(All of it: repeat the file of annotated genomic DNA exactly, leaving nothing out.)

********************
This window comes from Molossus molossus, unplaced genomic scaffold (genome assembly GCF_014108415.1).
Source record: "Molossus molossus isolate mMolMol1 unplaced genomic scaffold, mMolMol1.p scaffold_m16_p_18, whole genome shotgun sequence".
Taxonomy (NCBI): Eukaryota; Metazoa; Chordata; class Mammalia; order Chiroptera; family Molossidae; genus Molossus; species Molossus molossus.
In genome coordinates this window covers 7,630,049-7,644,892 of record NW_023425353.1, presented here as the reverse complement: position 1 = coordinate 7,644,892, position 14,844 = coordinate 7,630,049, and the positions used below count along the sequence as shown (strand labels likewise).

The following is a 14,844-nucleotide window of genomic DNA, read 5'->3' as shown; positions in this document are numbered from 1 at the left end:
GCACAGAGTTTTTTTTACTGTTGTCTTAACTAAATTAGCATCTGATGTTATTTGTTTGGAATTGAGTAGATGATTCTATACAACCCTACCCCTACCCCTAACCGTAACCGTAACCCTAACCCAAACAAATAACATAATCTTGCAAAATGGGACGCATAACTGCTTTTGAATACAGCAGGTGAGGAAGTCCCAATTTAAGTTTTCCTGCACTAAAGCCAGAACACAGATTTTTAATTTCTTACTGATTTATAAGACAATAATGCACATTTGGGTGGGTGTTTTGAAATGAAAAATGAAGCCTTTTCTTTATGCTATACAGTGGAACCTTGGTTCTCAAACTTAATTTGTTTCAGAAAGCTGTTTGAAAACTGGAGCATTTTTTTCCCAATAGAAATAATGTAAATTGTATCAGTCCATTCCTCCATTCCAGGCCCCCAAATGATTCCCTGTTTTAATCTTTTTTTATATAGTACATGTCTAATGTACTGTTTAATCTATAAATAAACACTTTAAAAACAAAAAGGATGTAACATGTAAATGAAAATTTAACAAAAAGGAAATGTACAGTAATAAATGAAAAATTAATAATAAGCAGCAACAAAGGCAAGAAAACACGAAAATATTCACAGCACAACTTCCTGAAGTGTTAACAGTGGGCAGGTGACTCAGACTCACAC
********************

This window comes from Molossus molossus, unplaced genomic scaffold (genome assembly GCF_014108415.1).
Source record: "Molossus molossus isolate mMolMol1 unplaced genomic scaffold, mMolMol1.p scaffold_m16_p_18, whole genome shotgun sequence".
Taxonomy (NCBI): Eukaryota; Metazoa; Chordata; class Mammalia; order Chiroptera; family Molossidae; genus Molossus; species Molossus molossus.
In genome coordinates this window covers 7,630,049-7,644,892 of record NW_023425353.1, presented here as the reverse complement: position 1 = coordinate 7,644,892, position 14,844 = coordinate 7,630,049, and the positions used below count along the sequence as shown (strand labels likewise).

The following is a 14,844-nucleotide window of genomic DNA, read 5'->3' as shown; positions in this document are numbered from 1 at the left end:
GCACAGAGTTTTTTTTACTGTTGTCTTAACTAAATTAGCATCTGATGTTATTTGTTTGGAATTGAGTAGATGATTCTATACAACCCTACCCCTACCCCTAACCGTAACCGTAACCCTAACCCAAACAAATAACATAATCTTGCAAAATGGGACGCATAACTGCTTTTGAATACAGCAGGTGAGGAAGTCCCAATTTAAGTTTTCCTGCACTAAAGCCAGAACACAGATTTTTAATTTCTTACTGATTTATAAGACAATAATGCACATTTGGGTGGGTGTTTTGAAATGAAAAATGAAGCCTTTTCTTTATGCTATACAGTGGAACCTTGGTTCTCAAACTTAATTTGTTTCAGAAAGCTGTTTGAAAACTGGAGCATTTTTTTCCCAATAGAAATAATGTAAATTGTATCAGTCCATTCCTCCATTCCAGGCCCCCAAATGATTCCCTGTTTTAATCTTTTTTTATATAGTACATGTCTAATGTACTGTTTAATCTATAAATAAACACTTTAAAAACAAAAAGGATGTAACATGTAAATGAAAATTTAACAAAAAGGAAATGTACAGTAATAAATGAAAAATTAATAATAAGCAGCAACAAAGGCAAGAAAACACGAAAATATTCACAGCACAACTTCCTGAAGTGTTAACAGTGGGCAGGTGACTCAGACTCACAC